The gut microbiota of IBD patients differs from healthy individuals, with a decrease in butyrate- and indole-producing bacteria, decrease in bile salt-sensitive bacteria, while an enrichment in bile acid-metabolizing bacteria [390,447,448,449]. Among others, Escherichia coli, Lactobacillus gasseri, Ruminococcus gnavus, and Blautia producta, were more abundant in IBD, while Bacteroides cellulosilyticus, Bacteroides fragilis, and Streptococcus salivarius were depleted [390]. Fornelos et al. [390] observed that certain N-acylethanolamines (NAEs), such as LEA, PEA, OEA and AEA, are elevated in the stool of IBD, Crohn’s disease, and/or ulcerative colitis patients, and stimulate the growth of bacterial species overrepresented in IBD while inhibiting bacterial species lacking in IBD. N-acylethanolamine levels were highest in samples with most differences in the microbiome, suggesting a connection between N-acylethanolamines and altered microbiota in IBD [390]. These researchers observed that LEA inhibited the growth of Bacteroides fragilis, Bacteroides cellulosilyticus, and Enterococcus faecalis, while slightly enhanced the growth of Escherichia coli, Ruminococcus gnavus, and Blautia producta [390]. AEA also transiently inhibited the growth of Bacteroides fragilis and Enterococcus faecalis that recovered with time [390]. The growth of Lactobacillus gasseri, which is enriched in IBD, was enhanced by OEA and LEA, and to a lesser extent by AEA [390]. LEA and AEA partly inhibited the growth of Alistipes shahii and Ruminococcus lactaris that are underrepresented in IBD subjects [390]. The growth of Streptococcus salivarius was completely prevented at a concentration of 50 μM LEA, AEA, or OEA, but only slightly inhibited by PEA [390].

4.7.6. Effect of N-acylethanolamines on the Microbial Composition of Stool Chemostats

Fornelos et al. [390] also studied the effect of N-acylethanolamines, including endocannabinoids, on the composition of two different stool chemostats. In the control chemostat A, the Enterobacteriaceae, Clostridiaceae, and Veillonellaceae taxa dominated, while in the presence of AEA, the bacterial community was almost entirely overtaken by Enterobacteriaceae [390]. LEA-treated chemostat A was dominated by Enterococcaceae, Veillonellaceae and Enterobacteriaceae at the expense of Streptococcaceae, Erysipelotrichaceae, Porphyromonadacea, Bacteroidaceae, and Rikenellaceae, while OEA treatment did not impact Enterobacteriaceae abundance but increased the relative abundances of Enterococcaceae and Streptococcaceae and decreased those of Bacteroidaceae and Rikenellaceae [390]. AEA and LEA also reduced the abundance of Barnesiella intestinihominis, Alistipes, and Bacteroides species, while they increased the abundance of Escherichia species [390]. In Chemostat B, the abundance of Blautia producta, Clostridium clostridioforme, Klebsiella pneumoniae, and Proteus mirabilis was increased in the presence of AEA or LEA [390]. These data indicate that LEA, AEA, and other N-acylethanolamines can shift the microbiome of a healthy individual into an IBD profile [390].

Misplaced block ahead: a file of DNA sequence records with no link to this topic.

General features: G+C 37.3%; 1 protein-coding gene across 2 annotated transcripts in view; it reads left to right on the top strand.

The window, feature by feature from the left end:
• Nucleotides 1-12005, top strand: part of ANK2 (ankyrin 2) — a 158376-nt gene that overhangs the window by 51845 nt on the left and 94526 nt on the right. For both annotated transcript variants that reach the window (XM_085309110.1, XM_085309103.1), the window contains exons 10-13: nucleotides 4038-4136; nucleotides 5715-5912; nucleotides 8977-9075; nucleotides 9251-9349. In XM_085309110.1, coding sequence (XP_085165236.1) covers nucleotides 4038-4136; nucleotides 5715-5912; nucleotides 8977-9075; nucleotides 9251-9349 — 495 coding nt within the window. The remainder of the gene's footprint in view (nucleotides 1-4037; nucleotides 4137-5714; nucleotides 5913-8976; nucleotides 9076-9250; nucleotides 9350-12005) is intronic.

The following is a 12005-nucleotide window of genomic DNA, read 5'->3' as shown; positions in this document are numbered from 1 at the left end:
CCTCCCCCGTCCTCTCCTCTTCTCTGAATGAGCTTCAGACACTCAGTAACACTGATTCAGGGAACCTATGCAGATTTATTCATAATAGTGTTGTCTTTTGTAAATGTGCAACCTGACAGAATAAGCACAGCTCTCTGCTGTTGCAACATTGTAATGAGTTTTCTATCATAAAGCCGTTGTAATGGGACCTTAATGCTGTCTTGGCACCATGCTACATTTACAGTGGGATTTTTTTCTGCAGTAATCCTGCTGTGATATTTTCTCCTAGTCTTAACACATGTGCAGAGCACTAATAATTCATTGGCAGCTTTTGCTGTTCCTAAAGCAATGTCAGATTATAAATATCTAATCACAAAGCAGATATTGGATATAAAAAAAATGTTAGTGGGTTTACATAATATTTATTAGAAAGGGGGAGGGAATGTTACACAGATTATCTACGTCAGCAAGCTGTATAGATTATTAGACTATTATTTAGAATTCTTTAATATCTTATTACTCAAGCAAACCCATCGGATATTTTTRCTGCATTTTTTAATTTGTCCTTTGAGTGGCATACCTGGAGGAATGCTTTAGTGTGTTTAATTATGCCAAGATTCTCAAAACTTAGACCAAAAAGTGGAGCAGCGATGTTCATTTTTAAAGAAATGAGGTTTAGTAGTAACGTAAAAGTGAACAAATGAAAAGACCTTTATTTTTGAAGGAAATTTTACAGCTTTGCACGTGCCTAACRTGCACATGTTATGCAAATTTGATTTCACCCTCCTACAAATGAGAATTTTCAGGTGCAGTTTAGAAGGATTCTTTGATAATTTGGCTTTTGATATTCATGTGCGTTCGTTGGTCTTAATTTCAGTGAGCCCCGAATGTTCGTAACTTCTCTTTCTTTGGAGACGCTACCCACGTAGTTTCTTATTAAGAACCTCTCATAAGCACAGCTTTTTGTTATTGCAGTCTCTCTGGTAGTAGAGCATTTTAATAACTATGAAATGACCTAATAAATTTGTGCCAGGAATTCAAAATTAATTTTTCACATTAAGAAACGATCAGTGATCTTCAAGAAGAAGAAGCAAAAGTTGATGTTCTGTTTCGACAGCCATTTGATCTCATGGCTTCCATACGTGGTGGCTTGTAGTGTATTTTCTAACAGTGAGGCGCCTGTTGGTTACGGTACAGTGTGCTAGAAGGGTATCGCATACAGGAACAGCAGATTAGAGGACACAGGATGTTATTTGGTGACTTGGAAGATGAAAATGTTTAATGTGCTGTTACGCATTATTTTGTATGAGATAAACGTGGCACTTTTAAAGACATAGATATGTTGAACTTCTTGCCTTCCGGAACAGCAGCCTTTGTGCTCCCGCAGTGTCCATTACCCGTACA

Transcriptional analysis showed that AEA upregulates both the anaerobic, reductive, and oxidative branches of the citrate cycle concomitant with increased energy metabolism and increased respiratory electron transport chain activity, especially in Enterobacteriaceae [390]. Metabolic changes occurring upon exposure to AEA, LEA, and other NAEs include the activation of bacterial processes involved in NAE metabolism [390].
Searching for an action mechanism of LEA and AEA on Bacteroides fragilis, the researchers found that the most upregulated genes are those encoding for membrane-associated efflux transport proteins, and the most downregulated gene was the long chain fatty acid (LCFA) importer fadL [390]. They further showed that two other genes involved in fatty acid metabolic processing were repressed: a fadD homolog that catalyzes esterification of incoming fatty acids into CoA thioesters and a fadE homolog involved in downstream fatty acid breakdown [390]. These data indicate that bacteria have developed mechanisms that can respond to endocannabinoids.

5. Conclusions